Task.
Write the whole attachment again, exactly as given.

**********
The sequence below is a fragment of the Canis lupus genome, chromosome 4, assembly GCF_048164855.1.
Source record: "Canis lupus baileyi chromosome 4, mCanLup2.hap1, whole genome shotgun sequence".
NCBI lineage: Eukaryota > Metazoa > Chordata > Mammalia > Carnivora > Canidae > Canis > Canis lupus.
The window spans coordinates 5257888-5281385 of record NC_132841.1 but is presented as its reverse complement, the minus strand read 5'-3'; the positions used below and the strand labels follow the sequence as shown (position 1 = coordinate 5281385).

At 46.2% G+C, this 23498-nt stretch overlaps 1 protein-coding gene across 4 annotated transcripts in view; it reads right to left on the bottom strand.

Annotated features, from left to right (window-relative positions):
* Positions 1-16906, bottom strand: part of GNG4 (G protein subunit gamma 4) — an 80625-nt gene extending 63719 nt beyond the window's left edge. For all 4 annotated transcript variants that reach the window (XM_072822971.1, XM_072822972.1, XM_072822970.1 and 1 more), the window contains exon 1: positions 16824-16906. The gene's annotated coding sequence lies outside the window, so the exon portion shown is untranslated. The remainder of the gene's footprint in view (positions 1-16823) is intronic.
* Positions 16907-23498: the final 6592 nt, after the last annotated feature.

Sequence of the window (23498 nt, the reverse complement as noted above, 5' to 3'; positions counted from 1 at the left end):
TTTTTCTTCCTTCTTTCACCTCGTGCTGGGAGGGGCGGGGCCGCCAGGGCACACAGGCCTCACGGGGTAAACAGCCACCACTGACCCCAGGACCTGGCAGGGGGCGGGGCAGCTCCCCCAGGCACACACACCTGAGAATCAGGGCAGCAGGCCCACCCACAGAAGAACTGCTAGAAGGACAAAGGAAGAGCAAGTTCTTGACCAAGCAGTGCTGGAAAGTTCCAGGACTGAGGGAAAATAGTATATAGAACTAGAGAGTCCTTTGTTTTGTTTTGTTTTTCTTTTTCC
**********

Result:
The sequence below is a fragment of the Canis lupus genome, chromosome 4, assembly GCF_048164855.1.
Source record: "Canis lupus baileyi chromosome 4, mCanLup2.hap1, whole genome shotgun sequence".
NCBI lineage: Eukaryota > Metazoa > Chordata > Mammalia > Carnivora > Canidae > Canis > Canis lupus.
The window spans coordinates 5257888-5281385 of record NC_132841.1 but is presented as its reverse complement, the minus strand read 5'-3'; the positions used below and the strand labels follow the sequence as shown (position 1 = coordinate 5281385).

At 46.2% G+C, this 23498-nt stretch overlaps 1 protein-coding gene across 4 annotated transcripts in view; it reads right to left on the bottom strand.

Annotated features, from left to right (window-relative positions):
* Positions 1-16906, bottom strand: part of GNG4 (G protein subunit gamma 4) — an 80625-nt gene extending 63719 nt beyond the window's left edge. For all 4 annotated transcript variants that reach the window (XM_072822971.1, XM_072822972.1, XM_072822970.1 and 1 more), the window contains exon 1: positions 16824-16906. The gene's annotated coding sequence lies outside the window, so the exon portion shown is untranslated. The remainder of the gene's footprint in view (positions 1-16823) is intronic.
* Positions 16907-23498: the final 6592 nt, after the last annotated feature.

Sequence of the window (23498 nt, the reverse complement as noted above, 5' to 3'; positions counted from 1 at the left end):
TTTTTCTTCCTTCTTTCACCTCGTGCTGGGAGGGGCGGGGCCGCCAGGGCACACAGGCCTCACGGGGTAAACAGCCACCACTGACCCCAGGACCTGGCAGGGGGCGGGGCAGCTCCCCCAGGCACACACACCTGAGAATCAGGGCAGCAGGCCCACCCACAGAAGAACTGCTAGAAGGACAAAGGAAGAGCAAGTTCTTGACCAAGCAGTGCTGGAAAGTTCCAGGACTGAGGGAAAATAGTATATAGAACTAGAGAGTCCTTTGTTTTGTTTTGTTTTTCTTTTTCC